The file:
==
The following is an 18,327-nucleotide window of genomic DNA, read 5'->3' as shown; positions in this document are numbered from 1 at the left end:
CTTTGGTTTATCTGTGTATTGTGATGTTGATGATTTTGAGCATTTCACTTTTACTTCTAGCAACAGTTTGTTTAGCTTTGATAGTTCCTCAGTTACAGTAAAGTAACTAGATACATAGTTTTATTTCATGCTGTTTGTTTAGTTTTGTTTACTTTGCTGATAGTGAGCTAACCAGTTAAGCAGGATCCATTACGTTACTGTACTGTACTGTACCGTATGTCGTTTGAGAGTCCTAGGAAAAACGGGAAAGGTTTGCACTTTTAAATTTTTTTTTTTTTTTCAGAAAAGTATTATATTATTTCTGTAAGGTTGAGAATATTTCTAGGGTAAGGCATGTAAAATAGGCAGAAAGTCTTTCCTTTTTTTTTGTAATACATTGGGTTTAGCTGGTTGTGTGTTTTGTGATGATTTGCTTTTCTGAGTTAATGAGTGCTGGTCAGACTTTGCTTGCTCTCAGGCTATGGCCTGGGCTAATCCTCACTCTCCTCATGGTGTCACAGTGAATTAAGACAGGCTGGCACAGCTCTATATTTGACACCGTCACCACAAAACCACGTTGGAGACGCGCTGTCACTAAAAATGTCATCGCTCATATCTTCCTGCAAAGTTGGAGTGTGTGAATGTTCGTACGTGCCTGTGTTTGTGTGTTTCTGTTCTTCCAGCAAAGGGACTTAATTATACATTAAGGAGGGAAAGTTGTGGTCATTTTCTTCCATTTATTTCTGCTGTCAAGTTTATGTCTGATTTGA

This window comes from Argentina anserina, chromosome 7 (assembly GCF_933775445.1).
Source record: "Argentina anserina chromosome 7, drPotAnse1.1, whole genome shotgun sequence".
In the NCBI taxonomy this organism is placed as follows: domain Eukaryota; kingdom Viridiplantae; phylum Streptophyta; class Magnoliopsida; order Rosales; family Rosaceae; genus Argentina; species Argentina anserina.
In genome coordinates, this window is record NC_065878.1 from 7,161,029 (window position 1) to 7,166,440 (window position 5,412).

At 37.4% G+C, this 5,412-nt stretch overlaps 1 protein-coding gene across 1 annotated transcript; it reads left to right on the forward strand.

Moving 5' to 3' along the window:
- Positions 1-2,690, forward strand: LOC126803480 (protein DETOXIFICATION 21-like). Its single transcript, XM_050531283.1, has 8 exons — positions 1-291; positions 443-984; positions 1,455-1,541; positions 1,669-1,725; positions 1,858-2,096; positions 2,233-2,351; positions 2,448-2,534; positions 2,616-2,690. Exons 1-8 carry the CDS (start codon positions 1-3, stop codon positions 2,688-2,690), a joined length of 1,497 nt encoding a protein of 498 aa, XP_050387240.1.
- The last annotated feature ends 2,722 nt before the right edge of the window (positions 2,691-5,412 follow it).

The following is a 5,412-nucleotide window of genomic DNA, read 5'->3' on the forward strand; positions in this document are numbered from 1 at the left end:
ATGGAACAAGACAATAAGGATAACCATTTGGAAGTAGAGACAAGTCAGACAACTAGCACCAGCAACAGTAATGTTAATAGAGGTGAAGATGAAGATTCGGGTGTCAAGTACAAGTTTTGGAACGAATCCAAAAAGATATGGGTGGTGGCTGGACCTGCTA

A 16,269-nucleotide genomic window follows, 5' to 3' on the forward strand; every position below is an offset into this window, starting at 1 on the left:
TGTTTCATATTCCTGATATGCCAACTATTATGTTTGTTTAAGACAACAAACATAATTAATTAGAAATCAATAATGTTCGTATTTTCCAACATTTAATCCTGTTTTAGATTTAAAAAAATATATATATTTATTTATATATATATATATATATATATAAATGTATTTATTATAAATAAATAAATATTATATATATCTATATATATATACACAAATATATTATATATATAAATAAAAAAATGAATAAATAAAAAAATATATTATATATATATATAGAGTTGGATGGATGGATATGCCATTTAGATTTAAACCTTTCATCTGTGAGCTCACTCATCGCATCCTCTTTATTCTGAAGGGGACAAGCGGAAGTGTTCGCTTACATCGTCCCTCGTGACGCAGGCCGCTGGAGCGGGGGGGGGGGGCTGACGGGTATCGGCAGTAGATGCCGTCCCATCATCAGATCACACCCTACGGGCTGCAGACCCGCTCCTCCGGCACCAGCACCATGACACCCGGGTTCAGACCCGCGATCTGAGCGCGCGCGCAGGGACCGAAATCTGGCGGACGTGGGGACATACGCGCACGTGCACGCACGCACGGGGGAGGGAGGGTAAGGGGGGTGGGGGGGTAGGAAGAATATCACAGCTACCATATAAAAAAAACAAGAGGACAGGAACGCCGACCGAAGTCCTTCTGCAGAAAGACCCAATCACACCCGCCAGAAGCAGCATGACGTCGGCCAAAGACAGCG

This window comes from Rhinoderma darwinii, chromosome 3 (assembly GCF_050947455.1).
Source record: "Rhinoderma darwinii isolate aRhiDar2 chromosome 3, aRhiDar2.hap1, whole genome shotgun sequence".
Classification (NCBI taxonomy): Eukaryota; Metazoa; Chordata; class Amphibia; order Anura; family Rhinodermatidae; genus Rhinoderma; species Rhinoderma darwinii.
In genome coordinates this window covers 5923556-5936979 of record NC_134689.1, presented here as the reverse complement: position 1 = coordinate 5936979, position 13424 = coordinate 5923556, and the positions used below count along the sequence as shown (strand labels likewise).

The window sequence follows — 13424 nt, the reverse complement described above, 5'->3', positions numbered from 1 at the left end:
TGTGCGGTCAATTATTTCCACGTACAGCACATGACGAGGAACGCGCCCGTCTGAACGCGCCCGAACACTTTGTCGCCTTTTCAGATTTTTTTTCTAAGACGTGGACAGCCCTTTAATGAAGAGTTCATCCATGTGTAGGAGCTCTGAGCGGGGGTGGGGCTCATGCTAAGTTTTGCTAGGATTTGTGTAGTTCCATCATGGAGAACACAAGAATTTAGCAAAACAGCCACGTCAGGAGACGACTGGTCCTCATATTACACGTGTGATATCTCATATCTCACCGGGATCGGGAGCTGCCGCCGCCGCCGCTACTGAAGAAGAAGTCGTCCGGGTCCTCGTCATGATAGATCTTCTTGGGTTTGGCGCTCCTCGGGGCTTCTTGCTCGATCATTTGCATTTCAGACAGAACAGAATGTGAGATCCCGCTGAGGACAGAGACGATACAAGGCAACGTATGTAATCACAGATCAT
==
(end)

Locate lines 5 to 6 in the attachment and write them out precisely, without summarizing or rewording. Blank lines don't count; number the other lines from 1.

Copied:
In the NCBI taxonomy this organism is placed as follows: domain Eukaryota; kingdom Viridiplantae; phylum Streptophyta; class Magnoliopsida; order Rosales; family Rosaceae; genus Argentina; species Argentina anserina.
In genome coordinates, this window is record NC_065878.1 from 7,161,029 (window position 1) to 7,166,440 (window position 5,412).